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It runs through campus, from east to west.
Or west to east.
Depending on which way you want to look at it.
According to Prof. Wood, Route 2 cutting through the middle of campus would make Williams College very difficult to defend were we attacked by two Roman legions.
Bob Quay '04 authored a senior history thesis about its history.
In response to the comment aboveâ€”"everyone on the East Coast uses 'route' rather than 'highway'"â€”several things should be noted.
1. The East Coast of the United States is not homogenous. What people do in Massachussetts is not necessarily the same as what people do in Georgia. Just because people from MA call it "Route 2" doesn't mean that everyone else on the East Coast calls it "Route 2." Be wary of assuming that everything you observe in Williamstown is true of the entire East Coast.
2. Those of us in MA who do call highways "routes" do so in very particular circumstances. We might call it "Route 495," but we'll also refer to Route 495 as a "highway" when saying something like, "I live just a few miles from the highway." This is a little more nuanced than the pop/soda argument.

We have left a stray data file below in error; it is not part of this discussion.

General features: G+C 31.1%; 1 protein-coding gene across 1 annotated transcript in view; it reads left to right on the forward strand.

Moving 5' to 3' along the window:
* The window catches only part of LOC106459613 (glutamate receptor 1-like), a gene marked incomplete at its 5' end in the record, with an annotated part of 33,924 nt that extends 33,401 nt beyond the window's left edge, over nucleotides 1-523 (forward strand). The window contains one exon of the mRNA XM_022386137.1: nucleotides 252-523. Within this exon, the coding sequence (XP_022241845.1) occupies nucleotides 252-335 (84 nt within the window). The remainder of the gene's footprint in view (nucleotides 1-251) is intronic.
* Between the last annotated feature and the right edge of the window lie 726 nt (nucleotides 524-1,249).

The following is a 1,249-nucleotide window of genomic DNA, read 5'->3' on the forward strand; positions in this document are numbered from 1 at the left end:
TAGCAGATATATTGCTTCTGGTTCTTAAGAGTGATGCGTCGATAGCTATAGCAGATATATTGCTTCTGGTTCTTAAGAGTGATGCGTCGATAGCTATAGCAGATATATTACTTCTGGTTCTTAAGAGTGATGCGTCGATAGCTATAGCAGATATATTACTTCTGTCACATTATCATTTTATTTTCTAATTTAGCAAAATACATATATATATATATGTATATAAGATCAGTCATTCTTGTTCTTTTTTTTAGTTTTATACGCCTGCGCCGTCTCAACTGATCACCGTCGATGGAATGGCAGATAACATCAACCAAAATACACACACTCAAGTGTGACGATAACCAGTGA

3. It's worth noting the logic behind highway and road numbers, because it can give you a clue about where they go. A highway is assigned 3 digits if it circumscribes a major metropolitan area. That's why the highway that circumscribes Boston is 495. A road/highway that runs north/south is assigned an odd number. Thus, the highway that runs from Montreal all the way down the east coast to Florida is numbered 95. A road/highway that runs east/west is assigned an even number. Thus, the one that runs west from downtown Boston all the way out through Williamstown (and beyond) is numbered 2. Similarly, anyone who's travelling from one coast to the other might drive on the famed Highway/Route 66, which also runs east/west. So, if you're ever completely lost, but you know the general direction that you want to travel, you can sort of navigate by the road/highway number. Sort of.
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